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#9
Quote:Iranian Scientist Reported Flying Home

By DAVID E. SANGER

Published: July 14, 2010





WASHINGTON — An Iranian nuclear scientist who American officials say defected to the United States last year, provided information about Iran’s nuclear weapons program and then developed second thoughts, was reported to be flying home on Wednesday after he walked into the Iranian Interests Section of the Pakistani Embassy here on Monday night, saying he wanted a ticket back to Tehran.
On Wednesday, Iranian state media reported, his wish was granted. The scientist, Shahram Amiri, “has left the United States for the Iranian capital, Tehran,” Press TV, a state-run satellite broadcaster, reported, without giving details of his itinerary. Without giving details, the official IRNA news agency quoted an Iranian Foreign Ministry spokesman as saying he was “heading toward Iran through a third country.”
The bizarre episode was the latest in a tale that has featured a mysterious disappearance from a hotel room in Saudi Arabia, rumors of a trove of new intelligence about Iran’s nuclear facilities and a series of contradictory YouTube videos. It immediately set off a renewed propaganda war between Iran and the United States.
Iranian officials have said for months that Amiri, 32, was kidnapped in the spring of 2009, taken to the United States and imprisoned and tortured. Iranian media quoted Mr. Amiri on Tuesday as saying that the United States had wanted to quietly return him to Iran and “cover up the kidnapping.”
On Wednesday, Press TV said: “Analysts say U.S. intelligence officials decided to release Amiri after they failed to advance their propaganda campaign against Iran’s nuclear program via fabricating interviews with the Iranian national.”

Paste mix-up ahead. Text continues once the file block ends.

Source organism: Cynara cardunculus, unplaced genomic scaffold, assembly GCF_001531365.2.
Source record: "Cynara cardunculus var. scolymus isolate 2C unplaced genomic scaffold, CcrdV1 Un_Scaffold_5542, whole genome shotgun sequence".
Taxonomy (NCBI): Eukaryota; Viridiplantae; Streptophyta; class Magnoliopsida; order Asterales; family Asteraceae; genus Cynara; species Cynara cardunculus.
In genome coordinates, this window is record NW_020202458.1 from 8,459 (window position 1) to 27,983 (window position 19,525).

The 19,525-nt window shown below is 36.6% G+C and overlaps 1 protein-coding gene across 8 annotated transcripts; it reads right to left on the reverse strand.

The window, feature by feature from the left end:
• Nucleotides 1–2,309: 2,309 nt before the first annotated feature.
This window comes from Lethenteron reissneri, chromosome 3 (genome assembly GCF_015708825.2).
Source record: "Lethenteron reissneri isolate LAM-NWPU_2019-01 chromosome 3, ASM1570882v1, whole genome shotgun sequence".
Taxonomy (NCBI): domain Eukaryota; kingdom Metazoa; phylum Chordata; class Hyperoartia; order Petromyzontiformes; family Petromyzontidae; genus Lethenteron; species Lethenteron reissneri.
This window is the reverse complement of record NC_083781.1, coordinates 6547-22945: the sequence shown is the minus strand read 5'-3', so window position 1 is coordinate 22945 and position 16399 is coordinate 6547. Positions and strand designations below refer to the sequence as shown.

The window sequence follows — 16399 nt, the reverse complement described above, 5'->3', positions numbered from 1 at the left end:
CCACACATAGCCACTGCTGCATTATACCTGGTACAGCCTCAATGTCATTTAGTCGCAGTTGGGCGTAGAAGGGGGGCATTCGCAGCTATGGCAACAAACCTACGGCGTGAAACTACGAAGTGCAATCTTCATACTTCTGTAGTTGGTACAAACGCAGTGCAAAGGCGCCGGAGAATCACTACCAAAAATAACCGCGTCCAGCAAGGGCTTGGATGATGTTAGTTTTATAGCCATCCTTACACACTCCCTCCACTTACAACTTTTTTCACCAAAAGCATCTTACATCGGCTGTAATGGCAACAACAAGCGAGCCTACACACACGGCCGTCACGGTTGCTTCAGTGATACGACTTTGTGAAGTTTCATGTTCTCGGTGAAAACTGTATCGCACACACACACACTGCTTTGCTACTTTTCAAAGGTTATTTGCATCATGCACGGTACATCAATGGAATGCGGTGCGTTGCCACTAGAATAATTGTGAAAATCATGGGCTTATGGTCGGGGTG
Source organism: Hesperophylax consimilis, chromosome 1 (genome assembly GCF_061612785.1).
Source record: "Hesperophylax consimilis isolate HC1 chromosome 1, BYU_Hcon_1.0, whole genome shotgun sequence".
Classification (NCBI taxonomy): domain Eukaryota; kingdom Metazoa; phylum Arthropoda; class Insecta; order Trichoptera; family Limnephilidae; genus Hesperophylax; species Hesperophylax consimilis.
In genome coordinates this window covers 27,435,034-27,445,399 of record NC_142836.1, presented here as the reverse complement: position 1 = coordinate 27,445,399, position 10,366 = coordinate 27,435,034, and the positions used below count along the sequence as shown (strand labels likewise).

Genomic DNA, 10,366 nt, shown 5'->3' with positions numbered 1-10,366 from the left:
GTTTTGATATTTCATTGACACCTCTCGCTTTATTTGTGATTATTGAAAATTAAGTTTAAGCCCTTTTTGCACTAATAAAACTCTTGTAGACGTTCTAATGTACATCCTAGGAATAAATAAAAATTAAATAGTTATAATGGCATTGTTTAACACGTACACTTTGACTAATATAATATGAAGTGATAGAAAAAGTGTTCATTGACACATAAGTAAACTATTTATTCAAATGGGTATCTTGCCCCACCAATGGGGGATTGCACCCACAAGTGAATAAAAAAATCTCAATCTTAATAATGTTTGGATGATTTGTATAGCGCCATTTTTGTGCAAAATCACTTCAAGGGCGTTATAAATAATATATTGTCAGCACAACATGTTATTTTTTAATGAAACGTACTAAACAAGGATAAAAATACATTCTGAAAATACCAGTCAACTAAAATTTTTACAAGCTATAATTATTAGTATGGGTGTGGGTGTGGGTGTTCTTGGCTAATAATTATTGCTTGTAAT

American intelligence officials scoffed at such accounts. Secretary of State Hillary Rodham Clinton, in the first official acknowledgment of Mr. Amiri’s presence in the United States, said Tuesday that he had arrived in the country “of his own free will” and could leave whenever he wished — an indication, she said, that he was hardly a prisoner of the United States government.
But clearly the latest chapter in the saga of Mr. Amiri, a specialist in radiation detection, was an embarrassment to American intelligence agencies and offered a peephole view of what is informally called the “brain drain” program to lure Iranian scientists and engineers out of their country.
Mr. Amiri was described as an important confirming source about the Iranian nuclear program, but he was considered too junior and too removed from the program’s central leadership to have deep knowledge. According to an American intelligence official, who spoke on the condition of anonymity, Mr. Amiri used his expertise in radiation detection to monitor employee safety at many of Iran’s atomic plants and facilities.
The strange saga of Mr. Amiri began when he vanished during a religious pilgrimage to Saudi Arabia 13 months ago. Almost immediately, it was clear that he was in the hands of Western intelligence agencies, and American officials now say that he was spirited quickly to the United States.
Shortly after Mr. Amiri disappeared, the Iranian government protested that he had been kidnapped by the United States, and it asked the United Nations secretary general to arrange for his return.
It is unclear when Mr. Amiri’s debriefings by American intelligence officials ended. But at some point he was placed in the national resettlement program, a sort of witness-protection program for defectors run by the C.I.A., and starting in the spring his nervousness about the fate of his wife and child grew markedly.
A former senior American intelligence official said he believed that the Iranians had threatened Mr. Amiri’s family, and a current American official said “the Iranians are not above using relatives to try to influence people.” Whatever the reason, one evening, looking haggard and unshaven, Mr. Amiri made a video, apparently on his laptop computer.
It showed a young man speaking in Persian through a computer phone hookup and saying that he had been kidnapped in a joint operation involving the C.I.A. and the Saudi intelligence service in Medina, Saudi Arabia, on June 3, 2009. He said that he had been taken to a house and injected with something, and that when he awoke, he was on a plane heading to the United States.
He said he was recording the video on April 5, in Tucson.
But hours later, another video appeared on YouTube, apparently made after the first one, with professional help. Appearing in a well-lighted room that appeared to be a library, with the added touch of a globe and a chessboard, Mr. Amiri looked well groomed. He identified himself as a student in a Ph.D. program and said he was eager to complete his studies and return to his family.